Part I of this article looked at the two different kinds of fulfillment: material and spiritual. In this part, we look at the importance of resolving all conflict between the two and fully celebrating both.
The very first time I did yoga, I discovered a greater sense of peace than I had ever known. Each subsequent time I did it, I can honestly say it led me to feel more inspired, more capable and clearer about myself and the world. But, when I first started studying the teachings of yoga, I couldn't help noticing a contradiction between the way yoga practice made me feel and what I understood at the time about its teachings, which seemed rather unforgiving when it came to desire -- even the most basic emotional and biological ones. Unless you practiced celibacy, for instance, it seemed you would wind up just another lost soul. I inferred that I could also toss my creative impulses and worldly ambitions into the same heap with everything else in my life that was in conflict with yoga's aim to transcend the highs and lows of living in the material world.
It was confusing to feel drawn to the promise of physical, mental and spiritual enrichment that my experiences in yoga were providing me with, while knowing that I desired a family, a vital creative life, a way to express my talents and capacities and of course have the money to take care of myself and my future family. I am quite certain that my conflicted sense of yoga contributed to why, for nearly two years, I practiced it so intensely but sporadically. In those early years, my basic questions about yoga remained unanswered. If I were to go into it deeply, enough to achieve real spiritual fulfillment, would I first have to forego all worldly desires, goals and pleasures? To pursue and attain worldly fulfillment, would I need to abandon yoga?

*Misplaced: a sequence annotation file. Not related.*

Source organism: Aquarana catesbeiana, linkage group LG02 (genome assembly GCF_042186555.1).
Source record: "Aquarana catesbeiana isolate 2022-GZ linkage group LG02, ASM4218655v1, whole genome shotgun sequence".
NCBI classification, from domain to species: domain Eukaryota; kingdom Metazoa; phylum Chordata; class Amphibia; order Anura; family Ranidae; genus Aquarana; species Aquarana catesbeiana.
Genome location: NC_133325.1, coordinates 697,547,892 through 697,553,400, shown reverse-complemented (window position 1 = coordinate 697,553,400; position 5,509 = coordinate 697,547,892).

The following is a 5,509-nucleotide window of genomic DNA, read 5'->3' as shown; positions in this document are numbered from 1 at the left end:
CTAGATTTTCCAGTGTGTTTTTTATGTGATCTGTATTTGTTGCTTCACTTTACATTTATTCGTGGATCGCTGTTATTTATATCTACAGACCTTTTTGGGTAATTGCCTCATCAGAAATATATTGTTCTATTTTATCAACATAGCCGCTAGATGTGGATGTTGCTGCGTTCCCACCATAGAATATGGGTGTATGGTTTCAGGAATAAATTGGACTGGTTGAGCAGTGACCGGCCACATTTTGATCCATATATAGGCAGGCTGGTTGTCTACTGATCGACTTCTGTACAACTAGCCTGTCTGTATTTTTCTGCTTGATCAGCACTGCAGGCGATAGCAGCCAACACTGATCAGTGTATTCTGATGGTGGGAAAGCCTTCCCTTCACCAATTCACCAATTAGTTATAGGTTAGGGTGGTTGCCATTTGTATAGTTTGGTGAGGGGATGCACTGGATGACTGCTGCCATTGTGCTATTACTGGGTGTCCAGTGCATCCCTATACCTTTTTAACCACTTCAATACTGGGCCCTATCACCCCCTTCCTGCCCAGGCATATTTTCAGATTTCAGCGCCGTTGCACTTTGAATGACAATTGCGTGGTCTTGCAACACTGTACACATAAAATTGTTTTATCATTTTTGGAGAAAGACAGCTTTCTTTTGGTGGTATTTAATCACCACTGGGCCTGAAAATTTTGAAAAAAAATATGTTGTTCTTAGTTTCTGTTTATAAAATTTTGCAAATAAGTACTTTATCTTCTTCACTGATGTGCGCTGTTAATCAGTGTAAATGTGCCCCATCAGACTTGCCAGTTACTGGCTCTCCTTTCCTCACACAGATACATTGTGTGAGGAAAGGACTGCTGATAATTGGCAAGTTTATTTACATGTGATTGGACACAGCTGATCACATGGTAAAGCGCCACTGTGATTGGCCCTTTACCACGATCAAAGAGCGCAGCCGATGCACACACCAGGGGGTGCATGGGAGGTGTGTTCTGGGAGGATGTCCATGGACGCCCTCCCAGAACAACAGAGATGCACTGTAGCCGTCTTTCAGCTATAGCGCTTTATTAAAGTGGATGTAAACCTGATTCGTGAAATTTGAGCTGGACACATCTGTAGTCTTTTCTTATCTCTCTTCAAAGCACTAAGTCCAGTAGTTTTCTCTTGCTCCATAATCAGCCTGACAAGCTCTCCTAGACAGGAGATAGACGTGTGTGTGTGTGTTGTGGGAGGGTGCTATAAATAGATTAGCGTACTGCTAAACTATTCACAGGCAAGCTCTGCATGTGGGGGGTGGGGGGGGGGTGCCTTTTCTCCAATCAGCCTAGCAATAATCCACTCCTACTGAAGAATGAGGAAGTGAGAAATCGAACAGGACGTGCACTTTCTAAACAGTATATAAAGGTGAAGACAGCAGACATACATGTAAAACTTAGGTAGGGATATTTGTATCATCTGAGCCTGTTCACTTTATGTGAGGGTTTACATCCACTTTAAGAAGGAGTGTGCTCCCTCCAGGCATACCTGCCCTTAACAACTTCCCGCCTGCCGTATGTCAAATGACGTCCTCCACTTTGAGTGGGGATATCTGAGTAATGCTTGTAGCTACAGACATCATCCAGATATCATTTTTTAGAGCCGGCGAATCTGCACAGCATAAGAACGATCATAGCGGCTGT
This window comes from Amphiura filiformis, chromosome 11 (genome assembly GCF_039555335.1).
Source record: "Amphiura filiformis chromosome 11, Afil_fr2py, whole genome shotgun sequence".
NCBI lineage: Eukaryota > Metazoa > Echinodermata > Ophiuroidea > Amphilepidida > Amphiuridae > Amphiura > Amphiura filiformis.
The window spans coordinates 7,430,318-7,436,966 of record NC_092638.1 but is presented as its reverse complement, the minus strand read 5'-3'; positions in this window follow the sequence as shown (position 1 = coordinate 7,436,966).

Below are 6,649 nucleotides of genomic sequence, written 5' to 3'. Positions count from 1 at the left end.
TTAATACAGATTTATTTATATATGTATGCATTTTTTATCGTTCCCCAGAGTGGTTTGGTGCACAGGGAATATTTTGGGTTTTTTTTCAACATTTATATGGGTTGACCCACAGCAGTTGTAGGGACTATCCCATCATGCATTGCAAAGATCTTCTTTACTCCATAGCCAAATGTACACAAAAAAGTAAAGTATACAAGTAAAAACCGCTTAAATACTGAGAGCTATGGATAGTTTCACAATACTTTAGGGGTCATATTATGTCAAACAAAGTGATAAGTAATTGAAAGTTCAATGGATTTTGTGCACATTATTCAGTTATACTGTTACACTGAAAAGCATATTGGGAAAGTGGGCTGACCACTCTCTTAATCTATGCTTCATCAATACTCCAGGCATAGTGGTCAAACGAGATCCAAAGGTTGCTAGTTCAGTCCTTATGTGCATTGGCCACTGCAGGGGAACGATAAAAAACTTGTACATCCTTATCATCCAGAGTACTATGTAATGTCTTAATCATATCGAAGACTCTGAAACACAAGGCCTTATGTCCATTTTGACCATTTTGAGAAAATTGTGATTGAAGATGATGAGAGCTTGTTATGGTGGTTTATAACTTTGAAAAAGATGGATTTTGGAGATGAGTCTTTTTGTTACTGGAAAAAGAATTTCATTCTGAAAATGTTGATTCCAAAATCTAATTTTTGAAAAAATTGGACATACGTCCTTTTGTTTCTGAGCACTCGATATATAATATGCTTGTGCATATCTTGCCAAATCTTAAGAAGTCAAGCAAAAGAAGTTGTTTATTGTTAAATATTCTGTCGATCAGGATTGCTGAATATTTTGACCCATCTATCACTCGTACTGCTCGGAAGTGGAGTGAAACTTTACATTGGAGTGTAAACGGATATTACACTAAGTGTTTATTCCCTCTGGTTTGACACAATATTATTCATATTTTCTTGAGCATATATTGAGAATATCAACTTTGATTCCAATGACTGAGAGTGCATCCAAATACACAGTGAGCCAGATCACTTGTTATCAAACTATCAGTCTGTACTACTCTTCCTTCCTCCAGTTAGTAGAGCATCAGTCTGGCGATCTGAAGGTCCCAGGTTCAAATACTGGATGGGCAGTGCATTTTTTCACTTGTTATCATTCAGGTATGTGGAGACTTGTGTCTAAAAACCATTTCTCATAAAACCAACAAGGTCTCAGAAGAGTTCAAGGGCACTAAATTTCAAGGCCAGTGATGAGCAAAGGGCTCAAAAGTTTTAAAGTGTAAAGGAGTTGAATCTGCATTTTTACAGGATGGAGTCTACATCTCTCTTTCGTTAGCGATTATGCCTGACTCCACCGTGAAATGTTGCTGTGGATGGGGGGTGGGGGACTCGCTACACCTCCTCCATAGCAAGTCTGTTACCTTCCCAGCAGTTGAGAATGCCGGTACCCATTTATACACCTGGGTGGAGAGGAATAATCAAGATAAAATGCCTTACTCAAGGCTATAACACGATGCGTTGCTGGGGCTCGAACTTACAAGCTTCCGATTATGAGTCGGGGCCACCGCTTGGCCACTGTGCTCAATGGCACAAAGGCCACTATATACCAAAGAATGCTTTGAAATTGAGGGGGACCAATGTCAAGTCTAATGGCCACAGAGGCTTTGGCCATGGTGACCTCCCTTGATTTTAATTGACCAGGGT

The answer to both questions, I would later discover, was no. But based on the little I had read and the common assumptions that I held, I didn't know that yoga could embrace both material and worldly fulfillment.
About the time I concluded that the yoga tradition held little promise in helping me achieve the life I truly aspired to, I met my first teacher, Kavi Yogiraj Mani Finger. Mani made it clear that renunciation, complete denial of our senses, our individuality and desire was all but impossible -- mostly a theoretical concept that could be applied by only the rarest of human beings. The Kula Narava Tantra, a 13th-century yogic scripture, makes this very clear: "The path of thirst for life will continue until the return is reached and outgoing energy is exhausted. Until such time we must remain on the path of desire. One cannot renounce until one has enjoyed." Furthermore, according to yogic wisdom, the path of renunciation is not an appropriate path for those with obligations like family, work still to do in this world or enduring desires yet to be fulfilled.